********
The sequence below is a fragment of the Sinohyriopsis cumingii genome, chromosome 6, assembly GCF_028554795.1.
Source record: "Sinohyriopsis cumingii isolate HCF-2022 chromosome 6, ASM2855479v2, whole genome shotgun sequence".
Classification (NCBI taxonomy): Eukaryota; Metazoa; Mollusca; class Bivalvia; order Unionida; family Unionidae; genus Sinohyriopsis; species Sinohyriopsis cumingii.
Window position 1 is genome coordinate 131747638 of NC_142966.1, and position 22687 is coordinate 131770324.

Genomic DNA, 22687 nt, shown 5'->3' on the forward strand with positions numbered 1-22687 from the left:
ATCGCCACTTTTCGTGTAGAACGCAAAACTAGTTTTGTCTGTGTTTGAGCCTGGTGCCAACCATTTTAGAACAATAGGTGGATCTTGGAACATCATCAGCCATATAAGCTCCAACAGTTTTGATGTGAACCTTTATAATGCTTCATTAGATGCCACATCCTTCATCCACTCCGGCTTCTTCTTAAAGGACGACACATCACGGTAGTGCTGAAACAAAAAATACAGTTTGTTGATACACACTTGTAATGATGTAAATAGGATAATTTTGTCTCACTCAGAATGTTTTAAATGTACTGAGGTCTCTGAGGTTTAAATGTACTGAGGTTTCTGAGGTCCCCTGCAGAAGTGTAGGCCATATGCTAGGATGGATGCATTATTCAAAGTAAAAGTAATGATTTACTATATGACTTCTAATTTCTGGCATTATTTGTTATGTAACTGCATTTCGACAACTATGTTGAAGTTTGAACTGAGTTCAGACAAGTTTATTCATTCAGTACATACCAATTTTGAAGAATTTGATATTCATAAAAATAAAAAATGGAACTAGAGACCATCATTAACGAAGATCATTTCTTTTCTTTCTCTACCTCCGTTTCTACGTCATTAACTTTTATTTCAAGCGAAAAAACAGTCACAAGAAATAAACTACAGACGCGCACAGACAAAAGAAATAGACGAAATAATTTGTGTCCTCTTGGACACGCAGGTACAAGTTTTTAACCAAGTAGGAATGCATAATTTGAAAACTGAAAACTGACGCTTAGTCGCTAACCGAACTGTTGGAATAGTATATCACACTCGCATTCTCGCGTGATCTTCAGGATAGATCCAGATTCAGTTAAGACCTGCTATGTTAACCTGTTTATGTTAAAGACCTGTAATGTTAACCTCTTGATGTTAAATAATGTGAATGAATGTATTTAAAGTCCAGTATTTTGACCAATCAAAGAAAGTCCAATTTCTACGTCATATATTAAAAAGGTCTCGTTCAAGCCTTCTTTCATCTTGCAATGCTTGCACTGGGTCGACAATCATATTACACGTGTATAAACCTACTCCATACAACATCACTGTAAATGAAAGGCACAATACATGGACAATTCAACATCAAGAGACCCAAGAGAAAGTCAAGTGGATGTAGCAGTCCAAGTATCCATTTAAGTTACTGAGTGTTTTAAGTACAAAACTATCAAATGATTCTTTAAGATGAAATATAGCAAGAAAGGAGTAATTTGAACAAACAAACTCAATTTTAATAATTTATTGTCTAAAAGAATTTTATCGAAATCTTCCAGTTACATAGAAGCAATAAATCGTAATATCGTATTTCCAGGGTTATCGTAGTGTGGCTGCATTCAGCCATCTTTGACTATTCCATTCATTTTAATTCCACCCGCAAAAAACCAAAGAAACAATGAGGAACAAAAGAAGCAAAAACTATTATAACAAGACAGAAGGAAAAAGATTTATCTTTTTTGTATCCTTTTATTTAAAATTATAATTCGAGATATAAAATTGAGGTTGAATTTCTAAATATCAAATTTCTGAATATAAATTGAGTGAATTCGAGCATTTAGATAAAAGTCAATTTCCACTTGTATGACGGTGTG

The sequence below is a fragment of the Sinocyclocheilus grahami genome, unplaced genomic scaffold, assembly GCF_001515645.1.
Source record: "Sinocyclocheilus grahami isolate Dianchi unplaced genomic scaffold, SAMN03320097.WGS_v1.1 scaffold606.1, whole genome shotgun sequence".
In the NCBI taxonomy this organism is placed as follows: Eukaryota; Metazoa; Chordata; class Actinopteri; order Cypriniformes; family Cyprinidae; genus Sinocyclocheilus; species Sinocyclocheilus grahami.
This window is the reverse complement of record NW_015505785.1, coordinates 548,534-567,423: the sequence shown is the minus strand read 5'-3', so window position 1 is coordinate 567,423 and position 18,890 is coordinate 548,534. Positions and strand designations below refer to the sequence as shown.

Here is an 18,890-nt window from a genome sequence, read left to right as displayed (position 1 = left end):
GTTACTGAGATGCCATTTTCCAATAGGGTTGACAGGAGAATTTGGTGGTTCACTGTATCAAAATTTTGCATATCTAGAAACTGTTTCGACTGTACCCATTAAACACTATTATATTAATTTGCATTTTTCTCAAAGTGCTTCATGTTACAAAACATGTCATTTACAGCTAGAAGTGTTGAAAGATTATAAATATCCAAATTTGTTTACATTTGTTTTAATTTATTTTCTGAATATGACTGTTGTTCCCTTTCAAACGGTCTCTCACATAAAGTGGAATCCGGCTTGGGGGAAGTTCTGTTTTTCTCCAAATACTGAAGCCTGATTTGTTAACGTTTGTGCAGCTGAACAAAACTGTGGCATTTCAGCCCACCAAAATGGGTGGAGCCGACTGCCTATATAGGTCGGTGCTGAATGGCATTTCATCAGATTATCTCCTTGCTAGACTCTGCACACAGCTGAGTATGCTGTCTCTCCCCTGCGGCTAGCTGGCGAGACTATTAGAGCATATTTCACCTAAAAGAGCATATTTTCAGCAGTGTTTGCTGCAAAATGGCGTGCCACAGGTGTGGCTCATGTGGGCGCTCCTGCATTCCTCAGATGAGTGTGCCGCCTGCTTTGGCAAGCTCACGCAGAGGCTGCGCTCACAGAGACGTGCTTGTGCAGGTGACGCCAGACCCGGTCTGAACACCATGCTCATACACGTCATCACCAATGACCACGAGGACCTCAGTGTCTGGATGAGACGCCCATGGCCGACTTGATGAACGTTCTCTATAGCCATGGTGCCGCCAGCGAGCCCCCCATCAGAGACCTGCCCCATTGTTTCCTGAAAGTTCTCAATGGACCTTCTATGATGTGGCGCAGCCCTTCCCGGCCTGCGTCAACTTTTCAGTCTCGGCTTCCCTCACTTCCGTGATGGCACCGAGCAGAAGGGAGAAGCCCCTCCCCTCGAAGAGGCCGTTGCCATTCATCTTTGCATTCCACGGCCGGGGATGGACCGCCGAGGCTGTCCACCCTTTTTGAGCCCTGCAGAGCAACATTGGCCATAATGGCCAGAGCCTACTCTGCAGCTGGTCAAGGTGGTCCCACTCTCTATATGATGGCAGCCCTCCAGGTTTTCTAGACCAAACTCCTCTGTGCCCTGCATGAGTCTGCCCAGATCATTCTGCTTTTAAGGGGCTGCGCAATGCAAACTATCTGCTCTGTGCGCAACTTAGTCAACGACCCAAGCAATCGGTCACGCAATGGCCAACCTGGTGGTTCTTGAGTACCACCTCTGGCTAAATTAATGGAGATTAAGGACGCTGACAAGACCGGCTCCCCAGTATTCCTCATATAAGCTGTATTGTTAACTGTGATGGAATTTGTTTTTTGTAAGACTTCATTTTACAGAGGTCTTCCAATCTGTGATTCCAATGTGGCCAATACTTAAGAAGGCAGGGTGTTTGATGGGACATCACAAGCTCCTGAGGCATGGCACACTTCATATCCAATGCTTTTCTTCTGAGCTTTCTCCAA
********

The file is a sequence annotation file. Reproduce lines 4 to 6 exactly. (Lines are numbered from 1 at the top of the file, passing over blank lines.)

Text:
Window position 1 is genome coordinate 131747638 of NC_142966.1, and position 22687 is coordinate 131770324.

Genomic DNA, 22687 nt, shown 5'->3' on the forward strand with positions numbered 1-22687 from the left:
ATCGCCACTTTTCGTGTAGAACGCAAAACTAGTTTTGTCTGTGTTTGAGCCTGGTGCCAACCATTTTAGAACAATAGGTGGATCTTGGAACATCATCAGCCATATAAGCTCCAACAGTTTTGATGTGAACCTTTATAATGCTTCATTAGATGCCACATCCTTCATCCACTCCGGCTTCTTCTTAAAGGACGACACATCACGGTAGTGCTGAAACAAAAAATACAGTTTGTTGATACACACTTGTAATGATGTAAATAGGATAATTTTGTCTCACTCAGAATGTTTTAAATGTACTGAGGTCTCTGAGGTTTAAATGTACTGAGGTTTCTGAGGTCCCCTGCAGAAGTGTAGGCCATATGCTAGGATGGATGCATTATTCAAAGTAAAAGTAATGATTTACTATATGACTTCTAATTTCTGGCATTATTTGTTATGTAACTGCATTTCGACAACTATGTTGAAGTTTGAACTGAGTTCAGACAAGTTTATTCATTCAGTACATACCAATTTTGAAGAATTTGATATTCATAAAAATAAAAAATGGAACTAGAGACCATCATTAACGAAGATCATTTCTTTTCTTTCTCTACCTCCGTTTCTACGTCATTAACTTTTATTTCAAGCGAAAAAACAGTCACAAGAAATAAACTACAGACGCGCACAGACAAAAGAAATAGACGAAATAATTTGTGTCCTCTTGGACACGCAGGTACAAGTTTTTAACCAAGTAGGAATGCATAATTTGAAAACTGAAAACTGACGCTTAGTCGCTAACCGAACTGTTGGAATAGTATATCACACTCGCATTCTCGCGTGATCTTCAGGATAGATCCAGATTCAGTTAAGACCTGCTATGTTAACCTGTTTATGTTAAAGACCTGTAATGTTAACCTCTTGATGTTAAATAATGTGAATGAATGTATTTAAAGTCCAGTATTTTGACCAATCAAAGAAAGTCCAATTTCTACGTCATATATTAAAAAGGTCTCGTTCAAGCCTTCTTTCATCTTGCAATGCTTGCACTGGGTCGACAATCATATTACACGTGTATAAACCTACTCCATACAACATCACTGTAAATGAAAGGCACAATACATGGACAATTCAACATCAAGAGACCCAAGAGAAAGTCAAGTGGATGTAGCAGTCCAAGTATCCATTTAAGTTACTGAGTGTTTTAAGTACAAAACTATCAAATGATTCTTTAAGATGAAATATAGCAAGAAAGGAGTAATTTGAACAAACAAACTCAATTTTAATAATTTATTGTCTAAAAGAATTTTATCGAAATCTTCCAGTTACATAGAAGCAATAAATCGTAATATCGTATTTCCAGGGTTATCGTAGTGTGGCTGCATTCAGCCATCTTTGACTATTCCATTCATTTTAATTCCACCCGCAAAAAACCAAAGAAACAATGAGGAACAAAAGAAGCAAAAACTATTATAACAAGACAGAAGGAAAAAGATTTATCTTTTTTGTATCCTTTTATTTAAAATTATAATTCGAGATATAAAATTGAGGTTGAATTTCTAAATATCAAATTTCTGAATATAAATTGAGTGAATTCGAGCATTTAGATAAAAGTCAATTTCCACTTGTATGACGGTGTG